Caml
Paradigm  multiparadigm: functional, imperative; objectoriented in OCaml 

Designed by  Gérard Huet, Guy Cousineau, Ascánder Suárez, Pierre Weis, Michel Mauny (Heavy Caml), Xavier Leroy (Caml Light, OCaml) 
First appeared  1985 
Stable release 
4.06.0^{[1]} / November 3, 2017

Typing discipline  strong, static, inferred 
OS  Crossplatform 
Website  caml 
Major implementations  
OCaml, Caml Light  
Influenced by  
ML  
Influenced  
F# 
Caml (originally an acronym for Categorical abstract machine language) is a multiparadigm, generalpurpose programming language which is a dialect of the ML programming language family. Caml was developed in France at INRIA and ENS.
Like many descendants of ML, Caml is statically typed, strictly evaluated, and uses automatic memory management.
OCaml, as of 2017^{[update]} the main implementation of Caml, adds many features to the language, including an object layer.
Contents
Examples
In the following, #
represents the OCaml prompt.
Hello World
print_endline "Hello, world!";;
Factorial function (recursion and purely functional programming)
Many mathematical functions, such as factorial, are most naturally represented in a purely functional form. The following recursive, purely functional Caml function implements factorial:
let rec fact n = if n=0 then 1 else n * fact(n  1);;
The function can be written equivalently using pattern matching:
let rec fact = function
 0 > 1
 n > n * fact(n  1);;
This latter form is the mathematical definition of factorial as a recurrence relation.
Note that the compiler inferred the type of this function to be int > int
, meaning that this function maps ints onto ints. For example, 12! is:
# fact 12;;
 : int = 479001600
Numerical derivative (higherorder functions)
Since OCaml is a functional programming language, it is easy to create and pass around functions in OCaml programs. This capability has an enormous number of applications. Calculating the numerical derivative of a function is one such application. The following Caml function d
computes the numerical derivative of a given function f
at a given point x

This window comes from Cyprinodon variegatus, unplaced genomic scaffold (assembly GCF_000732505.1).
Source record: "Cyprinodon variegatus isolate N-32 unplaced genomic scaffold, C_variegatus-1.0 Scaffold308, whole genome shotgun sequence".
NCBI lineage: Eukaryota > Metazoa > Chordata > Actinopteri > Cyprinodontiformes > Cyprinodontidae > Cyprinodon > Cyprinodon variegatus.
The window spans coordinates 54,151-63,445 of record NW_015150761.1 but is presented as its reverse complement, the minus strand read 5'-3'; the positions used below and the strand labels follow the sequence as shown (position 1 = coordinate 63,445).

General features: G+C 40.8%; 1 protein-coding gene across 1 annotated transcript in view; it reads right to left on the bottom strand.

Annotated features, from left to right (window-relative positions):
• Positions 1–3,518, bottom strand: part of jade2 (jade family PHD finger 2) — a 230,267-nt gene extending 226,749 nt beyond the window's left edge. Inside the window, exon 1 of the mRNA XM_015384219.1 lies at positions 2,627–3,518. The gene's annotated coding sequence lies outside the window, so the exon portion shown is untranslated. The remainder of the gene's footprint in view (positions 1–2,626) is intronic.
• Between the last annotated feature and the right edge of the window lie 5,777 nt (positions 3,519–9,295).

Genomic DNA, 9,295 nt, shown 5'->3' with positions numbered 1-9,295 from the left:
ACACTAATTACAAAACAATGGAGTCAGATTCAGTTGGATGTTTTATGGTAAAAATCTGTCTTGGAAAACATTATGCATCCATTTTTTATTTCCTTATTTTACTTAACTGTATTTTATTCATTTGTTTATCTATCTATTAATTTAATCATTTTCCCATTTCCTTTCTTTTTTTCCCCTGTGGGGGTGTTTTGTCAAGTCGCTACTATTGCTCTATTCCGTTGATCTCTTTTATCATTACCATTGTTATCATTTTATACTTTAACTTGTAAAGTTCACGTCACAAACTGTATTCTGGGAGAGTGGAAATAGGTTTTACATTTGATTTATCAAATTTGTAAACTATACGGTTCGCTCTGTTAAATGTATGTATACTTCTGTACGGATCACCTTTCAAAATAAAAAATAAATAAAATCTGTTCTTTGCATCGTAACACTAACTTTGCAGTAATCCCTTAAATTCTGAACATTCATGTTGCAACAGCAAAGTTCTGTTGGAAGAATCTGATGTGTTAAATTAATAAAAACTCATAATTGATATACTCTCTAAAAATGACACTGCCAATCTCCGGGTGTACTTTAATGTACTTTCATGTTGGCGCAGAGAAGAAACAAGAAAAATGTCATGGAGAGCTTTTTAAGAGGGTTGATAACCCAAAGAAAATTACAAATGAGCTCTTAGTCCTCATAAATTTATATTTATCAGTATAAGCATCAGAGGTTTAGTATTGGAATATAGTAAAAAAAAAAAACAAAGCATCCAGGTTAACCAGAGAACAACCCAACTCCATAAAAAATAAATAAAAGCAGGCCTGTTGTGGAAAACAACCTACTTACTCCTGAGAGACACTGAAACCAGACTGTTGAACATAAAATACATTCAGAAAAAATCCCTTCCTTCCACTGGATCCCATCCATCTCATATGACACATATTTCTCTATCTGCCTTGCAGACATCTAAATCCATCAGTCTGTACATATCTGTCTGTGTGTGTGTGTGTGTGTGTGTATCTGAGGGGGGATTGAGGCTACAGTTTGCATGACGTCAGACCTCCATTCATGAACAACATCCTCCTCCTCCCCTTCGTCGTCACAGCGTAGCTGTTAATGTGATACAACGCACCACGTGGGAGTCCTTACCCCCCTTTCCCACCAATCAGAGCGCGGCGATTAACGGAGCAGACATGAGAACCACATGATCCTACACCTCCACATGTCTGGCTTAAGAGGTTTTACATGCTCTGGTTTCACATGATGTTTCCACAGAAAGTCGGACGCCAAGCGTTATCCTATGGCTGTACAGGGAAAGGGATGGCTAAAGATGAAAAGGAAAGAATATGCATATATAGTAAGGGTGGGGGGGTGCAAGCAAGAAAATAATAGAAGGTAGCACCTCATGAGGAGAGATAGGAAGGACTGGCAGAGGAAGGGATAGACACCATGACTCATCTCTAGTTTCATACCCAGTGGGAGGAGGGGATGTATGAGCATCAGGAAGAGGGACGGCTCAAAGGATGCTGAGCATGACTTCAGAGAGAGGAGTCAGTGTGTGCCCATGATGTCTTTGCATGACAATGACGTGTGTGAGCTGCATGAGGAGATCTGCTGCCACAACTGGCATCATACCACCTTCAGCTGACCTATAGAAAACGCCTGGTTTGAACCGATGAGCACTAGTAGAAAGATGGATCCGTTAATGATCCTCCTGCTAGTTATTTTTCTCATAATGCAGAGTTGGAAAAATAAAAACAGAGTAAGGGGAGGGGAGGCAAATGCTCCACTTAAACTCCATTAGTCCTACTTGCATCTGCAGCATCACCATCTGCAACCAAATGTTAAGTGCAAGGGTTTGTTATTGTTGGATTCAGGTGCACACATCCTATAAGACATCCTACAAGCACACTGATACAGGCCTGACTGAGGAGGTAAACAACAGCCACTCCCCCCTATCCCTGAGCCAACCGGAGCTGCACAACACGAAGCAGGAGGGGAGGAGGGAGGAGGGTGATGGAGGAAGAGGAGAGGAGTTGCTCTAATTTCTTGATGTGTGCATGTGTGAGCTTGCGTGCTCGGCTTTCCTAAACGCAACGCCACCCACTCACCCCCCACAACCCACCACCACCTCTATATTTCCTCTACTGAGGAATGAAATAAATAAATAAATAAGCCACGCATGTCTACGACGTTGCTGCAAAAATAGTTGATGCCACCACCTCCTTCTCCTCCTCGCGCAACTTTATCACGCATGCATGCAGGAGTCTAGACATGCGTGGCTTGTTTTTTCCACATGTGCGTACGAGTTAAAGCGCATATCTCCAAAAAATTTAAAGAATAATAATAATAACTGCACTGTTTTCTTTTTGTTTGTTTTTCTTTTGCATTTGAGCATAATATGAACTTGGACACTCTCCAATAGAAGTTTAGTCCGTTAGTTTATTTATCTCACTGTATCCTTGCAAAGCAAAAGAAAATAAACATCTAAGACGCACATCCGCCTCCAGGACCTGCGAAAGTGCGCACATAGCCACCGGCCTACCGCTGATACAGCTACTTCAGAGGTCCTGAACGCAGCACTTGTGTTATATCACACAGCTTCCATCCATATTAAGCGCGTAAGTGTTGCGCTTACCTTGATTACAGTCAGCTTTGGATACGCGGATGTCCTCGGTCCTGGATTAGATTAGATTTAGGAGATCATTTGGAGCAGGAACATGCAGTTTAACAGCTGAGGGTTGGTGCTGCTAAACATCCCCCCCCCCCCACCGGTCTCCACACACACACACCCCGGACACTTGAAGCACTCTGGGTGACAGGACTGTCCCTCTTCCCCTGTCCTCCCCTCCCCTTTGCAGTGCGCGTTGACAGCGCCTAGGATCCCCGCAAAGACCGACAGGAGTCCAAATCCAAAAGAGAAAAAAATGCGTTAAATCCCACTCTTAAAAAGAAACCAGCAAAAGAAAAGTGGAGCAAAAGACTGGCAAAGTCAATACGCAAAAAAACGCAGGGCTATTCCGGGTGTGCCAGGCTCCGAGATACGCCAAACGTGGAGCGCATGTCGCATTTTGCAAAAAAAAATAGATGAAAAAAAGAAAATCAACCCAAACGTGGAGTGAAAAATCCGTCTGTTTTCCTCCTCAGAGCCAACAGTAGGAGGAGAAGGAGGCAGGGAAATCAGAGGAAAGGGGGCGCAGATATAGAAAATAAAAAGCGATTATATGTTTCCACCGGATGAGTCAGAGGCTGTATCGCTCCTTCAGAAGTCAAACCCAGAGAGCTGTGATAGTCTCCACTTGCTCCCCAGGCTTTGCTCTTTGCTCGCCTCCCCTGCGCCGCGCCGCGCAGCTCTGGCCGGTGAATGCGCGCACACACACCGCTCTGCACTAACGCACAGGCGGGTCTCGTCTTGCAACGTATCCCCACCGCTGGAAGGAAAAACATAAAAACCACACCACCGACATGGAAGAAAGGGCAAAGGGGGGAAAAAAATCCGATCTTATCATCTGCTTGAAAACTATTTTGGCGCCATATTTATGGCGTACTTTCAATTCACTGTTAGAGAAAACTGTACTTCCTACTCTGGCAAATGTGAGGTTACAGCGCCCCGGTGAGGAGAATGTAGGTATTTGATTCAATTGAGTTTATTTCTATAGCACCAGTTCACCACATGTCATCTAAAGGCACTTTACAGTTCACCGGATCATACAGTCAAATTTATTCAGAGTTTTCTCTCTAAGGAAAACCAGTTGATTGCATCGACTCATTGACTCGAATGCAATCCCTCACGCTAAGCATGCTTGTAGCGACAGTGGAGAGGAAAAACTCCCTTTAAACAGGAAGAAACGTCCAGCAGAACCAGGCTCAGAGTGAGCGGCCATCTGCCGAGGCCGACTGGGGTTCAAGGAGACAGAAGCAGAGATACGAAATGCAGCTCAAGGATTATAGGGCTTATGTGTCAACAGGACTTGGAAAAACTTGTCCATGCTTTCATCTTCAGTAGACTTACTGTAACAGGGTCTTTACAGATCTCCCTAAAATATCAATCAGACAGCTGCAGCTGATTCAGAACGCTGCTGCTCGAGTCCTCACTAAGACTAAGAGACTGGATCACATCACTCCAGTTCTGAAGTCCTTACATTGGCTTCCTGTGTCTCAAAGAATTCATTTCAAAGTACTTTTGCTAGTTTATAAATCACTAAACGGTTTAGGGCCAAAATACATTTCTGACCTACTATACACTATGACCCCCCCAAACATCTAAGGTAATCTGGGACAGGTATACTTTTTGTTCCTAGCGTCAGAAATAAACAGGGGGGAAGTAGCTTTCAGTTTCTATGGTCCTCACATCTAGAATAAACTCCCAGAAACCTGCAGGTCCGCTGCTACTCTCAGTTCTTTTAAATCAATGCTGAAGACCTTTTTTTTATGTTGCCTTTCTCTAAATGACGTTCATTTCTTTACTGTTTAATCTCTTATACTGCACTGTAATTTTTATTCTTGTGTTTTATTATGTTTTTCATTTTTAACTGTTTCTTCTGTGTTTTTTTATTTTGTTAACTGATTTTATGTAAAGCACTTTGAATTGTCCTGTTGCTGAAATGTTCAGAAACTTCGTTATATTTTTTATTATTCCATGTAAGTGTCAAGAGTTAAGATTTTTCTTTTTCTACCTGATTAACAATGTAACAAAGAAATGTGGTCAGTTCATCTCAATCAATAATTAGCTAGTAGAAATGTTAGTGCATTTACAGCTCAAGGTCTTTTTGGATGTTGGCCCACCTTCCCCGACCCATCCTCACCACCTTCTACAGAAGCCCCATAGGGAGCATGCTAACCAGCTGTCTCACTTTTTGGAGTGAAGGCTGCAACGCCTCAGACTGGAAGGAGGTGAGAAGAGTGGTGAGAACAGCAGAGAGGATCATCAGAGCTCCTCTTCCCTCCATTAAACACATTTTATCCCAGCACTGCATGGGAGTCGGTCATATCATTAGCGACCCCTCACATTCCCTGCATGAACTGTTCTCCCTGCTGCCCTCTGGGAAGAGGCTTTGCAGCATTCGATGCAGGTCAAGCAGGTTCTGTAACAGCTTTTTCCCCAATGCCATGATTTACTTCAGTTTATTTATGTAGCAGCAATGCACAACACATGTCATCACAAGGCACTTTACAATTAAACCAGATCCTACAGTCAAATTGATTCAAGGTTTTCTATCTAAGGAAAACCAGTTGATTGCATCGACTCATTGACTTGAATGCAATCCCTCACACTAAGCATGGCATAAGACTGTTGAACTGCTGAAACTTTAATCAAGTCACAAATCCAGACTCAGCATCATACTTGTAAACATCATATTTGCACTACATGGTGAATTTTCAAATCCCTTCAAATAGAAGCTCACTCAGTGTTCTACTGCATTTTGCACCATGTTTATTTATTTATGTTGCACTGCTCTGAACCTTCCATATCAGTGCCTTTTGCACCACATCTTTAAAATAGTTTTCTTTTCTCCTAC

:
let d delta f x =
(f (x +. delta) . f (x . delta)) /. (2. *. delta);;
This function requires a small value delta
. A good choice for delta is the cube root of the machine epsilon^{[citation needed]}.
The type of the function d
indicates that it maps a float
onto another function with the type (float > float) > float > float
. This allows us to partially apply arguments. This functional style is known as currying. In this case, it is useful to partially apply the first argument delta
to d
, to obtain a more specialised function:
# let d = d (sqrt epsilon_float);;
val d : (float > float) > float > float = <fun>
Note that the inferred type indicates that the replacement d
is expecting a function with the type float > float
as its first argument. We can compute a numerical approximation to the derivative of at with:
# d (fun x > x *. x *. x . x . 1.) 3.;;
 : float = 26.
The correct answer is .
The function d
is called a "higherorder function" because it accepts another function (f
) as an argument. We can go further and create the (approximate) derivative of f, by applying d
while omitting the x
argument:
# let f' = d (fun x > x *. x *. x . x . 1.) ;;
val f' : float > float = <fun>
The concepts of curried and higherorder functions are clearly useful in mathematical programs. In fact, these concepts are equally applicable to most other forms of programming and can be used to factor code much more aggressively, resulting in shorter programs and fewer bugs.
Discrete wavelet transform (pattern matching)
The 1D Haar wavelet transform of an integerpoweroftwolength list of numbers can be implemented very succinctly in Caml and is an excellent example of the use of pattern matching over lists, taking pairs of elements (h1
and h2
) off the front and storing their sums and differences on the lists s
and d
, respectively:
# let haar l =
let rec aux l s d =
match l, s, d with
[s], [], d > s :: d
 [], s, d > aux s [] d
 h1 :: h2 :: t, s, d > aux t (h1 + h2 :: s) (h1  h2 :: d)
 _ > invalid_arg "haar"
in aux l [] [];;
val haar : int list > int list = <fun>
For example:
# haar [1; 2; 3; 4; 4; 3; 2; 1];;
 : int list = [0; 20; 4; 4; 1; 1; 1; 1]
Pattern matching allows complicated transformations to be represented clearly and succinctly. Moreover, the OCaml compiler turns pattern matches into very efficient code, at times resulting in programs that are shorter and faster than equivalent code written with a case statement(Cardelli 1984, p. 210.).
History
The first Caml implementation was written in Lisp, in 1987 by staff at French Institute for Research in Computer Science and Automation (INRIA)^{[2]}
Its successor, Caml Light, was implemented in C by Xavier Leroy and Damien Doligez^{[2]}  and the original was then retrospectively nicknamed "Heavy CAML" because of its higher memory and CPU requirements.^{[citation needed]}
CAML Special Light was a further complete rewrite^{[2]} that added a powerful (applicative) module system to the core language.
OCaml is currently the main implementation of Caml, and adds many new features to the language including an object layer.
See also
 Categorical abstract machine
 F#, an OCamllike language for the .NET Framework
 OCaml
 Standard ML
 Haskell (programming language)
References
External links
 Official website Caml language family
Bibliography
 The Functional Approach to Programming with Caml by Guy Cousineau and Michel Mauny.
 Cardelli, Luca (1984). Compiling a functional language ACM Symposium on LISP and functional programming, Association of Computer Machinery.